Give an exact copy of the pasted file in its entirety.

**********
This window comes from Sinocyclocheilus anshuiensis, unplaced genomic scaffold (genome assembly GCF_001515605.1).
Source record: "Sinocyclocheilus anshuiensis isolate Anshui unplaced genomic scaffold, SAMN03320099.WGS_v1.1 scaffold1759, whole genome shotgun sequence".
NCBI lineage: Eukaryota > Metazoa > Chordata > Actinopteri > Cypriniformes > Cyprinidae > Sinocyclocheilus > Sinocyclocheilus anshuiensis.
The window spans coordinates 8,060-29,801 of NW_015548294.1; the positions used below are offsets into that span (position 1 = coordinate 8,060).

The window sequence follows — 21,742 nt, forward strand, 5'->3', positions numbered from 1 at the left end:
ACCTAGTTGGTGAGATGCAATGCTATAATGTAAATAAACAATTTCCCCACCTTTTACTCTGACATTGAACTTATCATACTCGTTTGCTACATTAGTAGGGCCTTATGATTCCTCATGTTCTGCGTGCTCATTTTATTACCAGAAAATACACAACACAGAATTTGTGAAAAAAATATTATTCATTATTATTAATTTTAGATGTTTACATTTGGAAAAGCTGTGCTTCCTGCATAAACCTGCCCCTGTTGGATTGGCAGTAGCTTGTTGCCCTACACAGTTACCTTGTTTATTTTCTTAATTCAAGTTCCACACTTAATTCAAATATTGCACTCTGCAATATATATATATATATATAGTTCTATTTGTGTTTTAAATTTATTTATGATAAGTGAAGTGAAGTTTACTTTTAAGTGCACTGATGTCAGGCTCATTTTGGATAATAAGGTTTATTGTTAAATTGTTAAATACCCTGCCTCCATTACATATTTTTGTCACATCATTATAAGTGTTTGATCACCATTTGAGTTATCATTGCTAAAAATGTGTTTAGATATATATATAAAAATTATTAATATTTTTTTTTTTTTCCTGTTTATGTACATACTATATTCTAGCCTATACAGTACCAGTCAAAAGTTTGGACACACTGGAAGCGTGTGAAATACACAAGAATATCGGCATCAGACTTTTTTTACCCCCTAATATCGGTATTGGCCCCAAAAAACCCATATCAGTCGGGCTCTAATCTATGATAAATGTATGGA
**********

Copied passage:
This window comes from Sinocyclocheilus anshuiensis, unplaced genomic scaffold (genome assembly GCF_001515605.1).
Source record: "Sinocyclocheilus anshuiensis isolate Anshui unplaced genomic scaffold, SAMN03320099.WGS_v1.1 scaffold1759, whole genome shotgun sequence".
NCBI lineage: Eukaryota > Metazoa > Chordata > Actinopteri > Cypriniformes > Cyprinidae > Sinocyclocheilus > Sinocyclocheilus anshuiensis.
The window spans coordinates 8,060-29,801 of NW_015548294.1; the positions used below are offsets into that span (position 1 = coordinate 8,060).

The window sequence follows — 21,742 nt, forward strand, 5'->3', positions numbered from 1 at the left end:
ACCTAGTTGGTGAGATGCAATGCTATAATGTAAATAAACAATTTCCCCACCTTTTACTCTGACATTGAACTTATCATACTCGTTTGCTACATTAGTAGGGCCTTATGATTCCTCATGTTCTGCGTGCTCATTTTATTACCAGAAAATACACAACACAGAATTTGTGAAAAAAATATTATTCATTATTATTAATTTTAGATGTTTACATTTGGAAAAGCTGTGCTTCCTGCATAAACCTGCCCCTGTTGGATTGGCAGTAGCTTGTTGCCCTACACAGTTACCTTGTTTATTTTCTTAATTCAAGTTCCACACTTAATTCAAATATTGCACTCTGCAATATATATATATATATATAGTTCTATTTGTGTTTTAAATTTATTTATGATAAGTGAAGTGAAGTTTACTTTTAAGTGCACTGATGTCAGGCTCATTTTGGATAATAAGGTTTATTGTTAAATTGTTAAATACCCTGCCTCCATTACATATTTTTGTCACATCATTATAAGTGTTTGATCACCATTTGAGTTATCATTGCTAAAAATGTGTTTAGATATATATATAAAAATTATTAATATTTTTTTTTTTTTCCTGTTTATGTACATACTATATTCTAGCCTATACAGTACCAGTCAAAAGTTTGGACACACTGGAAGCGTGTGAAATACACAAGAATATCGGCATCAGACTTTTTTTACCCCCTAATATCGGTATTGGCCCCAAAAAACCCATATCAGTCGGGCTCTAATCTATGATAAATGTATGGA